Donna Marie Baratta trained in artistic producing and curation with Laura Nanni at SummerWorks in Toronto
|Laura Nanni and Donna Marie Baratta|
(April 30, 2017) Before I began this adventure, my first blog post spoke to the giddy joy I felt while receiving the incredible news that I would work with Laura Nanni in Artistic Producing and Curation for six full weeks. That giddy joy remained throughout my time and now, almost one full calendar year later, I am immensely grateful to Laura because I have gained confidence in my role as an Artistic and Managing Director through my time with her.
This year has gone by quickly; in festival curation you are always working and trying to meet a new deadline, one that is set not only for your upcoming Festival but next year’s Festival too. Since my time with Laura, I successfully launched Superior Theatre Festival’s first summer Festival in August 2016 and continued to build the second season’s programming, partnerships and funding. Unfortunately we were not able to work together that whole time but instead in bursts of time around my teaching. This meant I was able to experience most aspects of building a festival, even if in a small way.
What is important to note is our Festivals’ circumstances, location, ecology and resources are very different but I was given permission to dream big while working with Laura because I got a glimpse of where Superior Theatre Festival could go. I also saw the reality of running a festival
—losing sponsorship and having to seek sponsorship from another institution to cover that lost funding. The reality is, the managing part of the Festival demands a lot time and the Artistic part that you crave usually comes in second place.
While in the office from January to April 2017 I did things such as: sort submissions into folders, draft letters to actors or other theatre companies, create a programming document for shows as they were added to the Festival, watch Sears Festival shows to program, read plays that were submitted, share my thoughts with the team and sit in on meetings and artist conversations. I went through periods of it being just Laura and I in the office to more and more staff being involved as we got closer to the Festival. What I realized is a lot of learning happens in the in-between times
—the time between a meeting, in a cab to an event, while grabbing a coffee, getting a drink or between Sears shows. I got a very real glimpse into what it is to run a festival and I was fortunate to be able to apply that knowledge to my own Festival during that process. That made this mentorship invaluable.
To wrap up, I thought I’d distill the “Top 3 Things” I’ve learned during these last few months in the office:
1. Openness: The ability and foresight to ask the right question at the right time is key to building a healthy collaboration. I was included in conversations with artists about their work prior to an offer to be in the Festival and I was privileged to hear the kinds of questions Laura asked and how she asked them. She had a way of having the artist’s back at the same time as asking difficult questions about how to cite the work and how SummerWorks could support their work.
2. Curation: You have to make the tough decisions. With over 250 submissions to SummerWorks Laura had a lot of reading to do. She was intimately aware of all of the submissions and would ask me to read some of the plays that she wanted my opinion on. One of the best questions she asked me was: “What questions would you ask of this play to move you to say either yes or no?” The questions I would ask of the play might then be used as a springboard for a conversation with an artist about their work. Curating a festival like SummerWorks means making hard decisions every day and also speaking to artists about when the timing is right for a project. Sometimes it’s a piece you want to program but the company’s idea is very ambitious and they simply need more time to fundraise so that they don’t lose money on their venture. I appreciated hearing Laura talk an artist out of this year`s Festival for a more glorious next year—one that is true to the artist’s vision. Even though she loved and wanted to program the project, the producing company needed more time and resources to realize their vision. To me, that was a wonderful realization—this year’s applicants might be next year's shows. In curation you are in it for the long game—not the short game. It is about creating relationships and trust with artists and knowing that you can support their work in a healthy way for everyone—especially the artist.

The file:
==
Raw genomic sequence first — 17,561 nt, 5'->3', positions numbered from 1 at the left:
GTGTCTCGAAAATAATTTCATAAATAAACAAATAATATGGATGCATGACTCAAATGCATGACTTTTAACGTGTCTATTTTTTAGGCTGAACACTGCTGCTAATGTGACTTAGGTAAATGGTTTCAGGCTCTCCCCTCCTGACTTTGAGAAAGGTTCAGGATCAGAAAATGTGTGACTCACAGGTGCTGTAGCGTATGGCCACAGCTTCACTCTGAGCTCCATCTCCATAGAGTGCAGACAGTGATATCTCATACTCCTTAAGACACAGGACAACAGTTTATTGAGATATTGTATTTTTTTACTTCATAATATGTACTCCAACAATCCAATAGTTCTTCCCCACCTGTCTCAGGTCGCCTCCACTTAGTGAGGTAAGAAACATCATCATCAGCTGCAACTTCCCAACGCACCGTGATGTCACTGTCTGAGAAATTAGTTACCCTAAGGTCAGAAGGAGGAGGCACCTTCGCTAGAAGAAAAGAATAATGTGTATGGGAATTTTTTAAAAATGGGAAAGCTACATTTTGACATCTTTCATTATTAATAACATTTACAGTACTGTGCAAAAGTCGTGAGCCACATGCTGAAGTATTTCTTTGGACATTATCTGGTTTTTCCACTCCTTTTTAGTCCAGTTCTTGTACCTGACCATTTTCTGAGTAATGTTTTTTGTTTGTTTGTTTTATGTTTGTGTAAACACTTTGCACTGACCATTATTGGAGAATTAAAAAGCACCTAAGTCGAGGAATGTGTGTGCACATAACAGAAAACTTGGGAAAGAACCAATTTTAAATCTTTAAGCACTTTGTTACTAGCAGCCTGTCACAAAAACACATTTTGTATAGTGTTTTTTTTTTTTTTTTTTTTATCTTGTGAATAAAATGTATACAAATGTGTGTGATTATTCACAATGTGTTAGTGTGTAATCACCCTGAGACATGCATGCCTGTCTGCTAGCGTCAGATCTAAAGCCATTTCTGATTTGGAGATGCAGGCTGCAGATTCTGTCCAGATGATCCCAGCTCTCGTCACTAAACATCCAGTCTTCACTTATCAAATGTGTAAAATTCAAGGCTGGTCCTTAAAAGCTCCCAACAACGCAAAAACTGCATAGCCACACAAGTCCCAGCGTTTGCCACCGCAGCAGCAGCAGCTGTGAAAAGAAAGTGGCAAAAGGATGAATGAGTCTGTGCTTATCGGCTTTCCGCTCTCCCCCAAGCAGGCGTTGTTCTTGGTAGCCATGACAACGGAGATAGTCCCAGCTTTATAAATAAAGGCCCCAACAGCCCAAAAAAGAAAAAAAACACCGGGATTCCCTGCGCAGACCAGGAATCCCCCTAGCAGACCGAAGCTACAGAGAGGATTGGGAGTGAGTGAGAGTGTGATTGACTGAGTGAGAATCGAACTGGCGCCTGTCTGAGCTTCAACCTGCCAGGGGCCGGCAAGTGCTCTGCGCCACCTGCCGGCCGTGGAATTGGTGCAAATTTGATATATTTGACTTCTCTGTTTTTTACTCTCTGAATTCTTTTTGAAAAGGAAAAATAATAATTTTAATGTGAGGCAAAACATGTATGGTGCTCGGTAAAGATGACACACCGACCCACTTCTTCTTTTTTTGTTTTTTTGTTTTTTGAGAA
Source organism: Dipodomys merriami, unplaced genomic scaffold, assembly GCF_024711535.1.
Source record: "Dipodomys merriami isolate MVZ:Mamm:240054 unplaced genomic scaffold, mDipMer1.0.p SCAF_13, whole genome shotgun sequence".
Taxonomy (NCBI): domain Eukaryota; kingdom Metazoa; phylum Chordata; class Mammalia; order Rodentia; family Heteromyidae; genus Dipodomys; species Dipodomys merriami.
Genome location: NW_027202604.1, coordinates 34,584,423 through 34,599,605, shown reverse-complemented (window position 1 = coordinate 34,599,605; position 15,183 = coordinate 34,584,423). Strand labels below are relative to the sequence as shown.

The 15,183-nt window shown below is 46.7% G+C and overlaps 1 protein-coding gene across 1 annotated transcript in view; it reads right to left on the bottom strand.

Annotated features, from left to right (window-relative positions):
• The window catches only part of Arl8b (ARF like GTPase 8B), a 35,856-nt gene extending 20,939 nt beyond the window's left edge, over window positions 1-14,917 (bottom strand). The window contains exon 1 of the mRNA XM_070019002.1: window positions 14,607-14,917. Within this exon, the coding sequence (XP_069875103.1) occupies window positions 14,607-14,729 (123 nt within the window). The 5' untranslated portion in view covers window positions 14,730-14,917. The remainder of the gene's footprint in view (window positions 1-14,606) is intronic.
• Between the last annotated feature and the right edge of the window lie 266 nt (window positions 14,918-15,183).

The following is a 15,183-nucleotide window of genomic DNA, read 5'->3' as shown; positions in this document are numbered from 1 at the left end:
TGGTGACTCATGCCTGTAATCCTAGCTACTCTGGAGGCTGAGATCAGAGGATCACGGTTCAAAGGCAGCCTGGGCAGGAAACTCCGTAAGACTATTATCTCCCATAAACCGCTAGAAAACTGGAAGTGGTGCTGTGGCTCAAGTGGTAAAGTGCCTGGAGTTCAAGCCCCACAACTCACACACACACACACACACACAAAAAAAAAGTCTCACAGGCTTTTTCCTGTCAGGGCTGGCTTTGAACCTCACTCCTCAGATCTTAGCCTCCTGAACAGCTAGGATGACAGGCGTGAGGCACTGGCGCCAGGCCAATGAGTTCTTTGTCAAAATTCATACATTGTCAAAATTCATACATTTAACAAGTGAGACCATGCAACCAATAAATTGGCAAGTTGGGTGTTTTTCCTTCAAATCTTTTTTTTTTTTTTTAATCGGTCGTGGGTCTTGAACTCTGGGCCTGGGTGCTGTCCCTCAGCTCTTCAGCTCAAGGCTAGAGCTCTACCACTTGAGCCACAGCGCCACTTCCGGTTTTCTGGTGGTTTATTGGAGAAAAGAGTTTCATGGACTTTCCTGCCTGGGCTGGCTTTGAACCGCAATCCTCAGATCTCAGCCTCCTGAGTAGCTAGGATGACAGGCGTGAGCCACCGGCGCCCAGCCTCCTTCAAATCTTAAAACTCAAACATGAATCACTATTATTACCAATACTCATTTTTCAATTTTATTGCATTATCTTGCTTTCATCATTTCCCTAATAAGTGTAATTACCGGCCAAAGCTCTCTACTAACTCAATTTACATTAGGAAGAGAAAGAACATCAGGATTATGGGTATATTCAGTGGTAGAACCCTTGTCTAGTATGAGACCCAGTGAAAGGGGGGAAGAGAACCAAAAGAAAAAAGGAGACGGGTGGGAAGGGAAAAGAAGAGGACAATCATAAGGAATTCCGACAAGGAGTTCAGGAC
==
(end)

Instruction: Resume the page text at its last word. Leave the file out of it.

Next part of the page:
3. Transparency as a Leader: There was so much care and openness in SummerWorks’ process. Laura let artists know where she was at in the selection process through email and when to expect to hear from her. This seems like a simple idea but as an artist myself, it meant the world to know where SummerWorks was in their process. It meant the world to be in the loop.
I was inspired every day during this mentorship. Laura took such care with each submission and as an artist I was heartened to witness her love of projects and her love of the artists. I wish this mentorship wasn’t over and I wish that I could continue to work with SummerWorks through to their Festival this year but I also have a festival to run so I hope that this is just the beginning of a lifetime of learning about Curation and Artistic Producing. A huge thank you to Laura Nanni; she is so encouraging and I am lucky to have her as a friend. Thank you Theatre Ontario and the OAC for giving me this opportunity. I am eternally grateful and hope one day to be able to return the favour to another emerging festival curator.
Learn more about Theatre Ontario's Professional Theatre Training Program
Theatre Ontario’s Professional Theatre Training Program is funded by the Ontario Arts Council, an agency of the Government of Ontario.